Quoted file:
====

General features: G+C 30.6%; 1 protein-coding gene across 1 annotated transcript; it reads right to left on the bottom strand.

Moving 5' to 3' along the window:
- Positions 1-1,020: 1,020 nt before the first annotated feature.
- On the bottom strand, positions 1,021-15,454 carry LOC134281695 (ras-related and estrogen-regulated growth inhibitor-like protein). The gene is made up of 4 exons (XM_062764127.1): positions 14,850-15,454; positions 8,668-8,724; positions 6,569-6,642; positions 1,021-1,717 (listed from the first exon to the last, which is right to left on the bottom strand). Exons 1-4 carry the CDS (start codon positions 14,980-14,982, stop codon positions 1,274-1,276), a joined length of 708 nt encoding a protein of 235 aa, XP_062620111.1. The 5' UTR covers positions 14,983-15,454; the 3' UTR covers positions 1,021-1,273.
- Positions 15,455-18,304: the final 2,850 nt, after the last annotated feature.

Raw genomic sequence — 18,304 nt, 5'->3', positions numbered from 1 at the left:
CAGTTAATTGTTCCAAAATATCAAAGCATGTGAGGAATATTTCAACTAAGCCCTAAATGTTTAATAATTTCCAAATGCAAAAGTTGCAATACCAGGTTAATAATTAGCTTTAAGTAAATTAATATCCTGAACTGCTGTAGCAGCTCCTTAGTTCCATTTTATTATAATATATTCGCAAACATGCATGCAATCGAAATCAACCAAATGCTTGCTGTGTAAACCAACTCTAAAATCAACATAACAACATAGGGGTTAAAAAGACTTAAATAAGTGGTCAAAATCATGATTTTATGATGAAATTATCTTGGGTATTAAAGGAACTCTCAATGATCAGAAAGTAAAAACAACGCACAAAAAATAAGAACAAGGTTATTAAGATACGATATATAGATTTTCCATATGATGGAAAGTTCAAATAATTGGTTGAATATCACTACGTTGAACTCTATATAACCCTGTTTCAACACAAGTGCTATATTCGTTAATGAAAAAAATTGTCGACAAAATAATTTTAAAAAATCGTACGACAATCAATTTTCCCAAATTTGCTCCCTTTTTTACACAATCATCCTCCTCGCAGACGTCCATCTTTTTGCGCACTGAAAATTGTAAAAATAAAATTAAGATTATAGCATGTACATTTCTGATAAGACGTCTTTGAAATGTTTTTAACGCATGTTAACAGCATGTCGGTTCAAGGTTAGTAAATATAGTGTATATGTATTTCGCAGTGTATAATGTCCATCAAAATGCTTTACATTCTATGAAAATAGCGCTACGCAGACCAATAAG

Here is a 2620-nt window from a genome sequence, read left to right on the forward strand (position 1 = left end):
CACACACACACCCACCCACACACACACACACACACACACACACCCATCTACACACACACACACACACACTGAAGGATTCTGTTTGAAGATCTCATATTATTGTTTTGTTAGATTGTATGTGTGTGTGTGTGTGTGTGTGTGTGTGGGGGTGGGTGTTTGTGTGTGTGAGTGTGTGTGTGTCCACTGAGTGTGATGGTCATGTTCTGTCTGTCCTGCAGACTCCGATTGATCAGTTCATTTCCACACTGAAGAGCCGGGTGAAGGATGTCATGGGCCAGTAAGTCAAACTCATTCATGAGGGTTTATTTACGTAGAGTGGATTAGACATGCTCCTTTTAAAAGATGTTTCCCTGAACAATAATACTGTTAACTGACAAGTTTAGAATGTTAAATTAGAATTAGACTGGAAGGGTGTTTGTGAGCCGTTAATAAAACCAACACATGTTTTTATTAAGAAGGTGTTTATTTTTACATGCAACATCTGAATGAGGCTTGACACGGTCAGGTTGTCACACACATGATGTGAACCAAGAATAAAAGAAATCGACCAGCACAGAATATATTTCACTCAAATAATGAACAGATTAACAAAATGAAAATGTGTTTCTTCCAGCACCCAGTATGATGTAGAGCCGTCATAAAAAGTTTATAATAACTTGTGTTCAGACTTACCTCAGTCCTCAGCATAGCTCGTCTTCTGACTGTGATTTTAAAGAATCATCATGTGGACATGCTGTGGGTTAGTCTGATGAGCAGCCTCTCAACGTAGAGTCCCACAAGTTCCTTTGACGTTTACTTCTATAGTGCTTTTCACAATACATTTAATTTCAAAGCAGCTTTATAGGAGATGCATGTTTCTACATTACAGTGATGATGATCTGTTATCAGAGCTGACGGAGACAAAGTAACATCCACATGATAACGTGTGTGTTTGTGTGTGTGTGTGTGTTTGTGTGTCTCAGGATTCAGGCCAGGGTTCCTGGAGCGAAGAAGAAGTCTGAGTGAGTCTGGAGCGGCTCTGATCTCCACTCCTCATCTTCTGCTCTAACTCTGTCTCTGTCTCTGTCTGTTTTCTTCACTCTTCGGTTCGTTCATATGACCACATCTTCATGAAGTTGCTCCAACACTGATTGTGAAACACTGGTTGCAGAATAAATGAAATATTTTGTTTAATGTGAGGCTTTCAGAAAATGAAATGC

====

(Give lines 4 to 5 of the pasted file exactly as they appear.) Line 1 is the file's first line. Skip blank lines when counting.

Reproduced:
- On the bottom strand, positions 1,021-15,454 carry LOC134281695 (ras-related and estrogen-regulated growth inhibitor-like protein). The gene is made up of 4 exons (XM_062764127.1): positions 14,850-15,454; positions 8,668-8,724; positions 6,569-6,642; positions 1,021-1,717 (listed from the first exon to the last, which is right to left on the bottom strand). Exons 1-4 carry the CDS (start codon positions 14,980-14,982, stop codon positions 1,274-1,276), a joined length of 708 nt encoding a protein of 235 aa, XP_062620111.1. The 5' UTR covers positions 14,983-15,454; the 3' UTR covers positions 1,021-1,273.
- Positions 15,455-18,304: the final 2,850 nt, after the last annotated feature.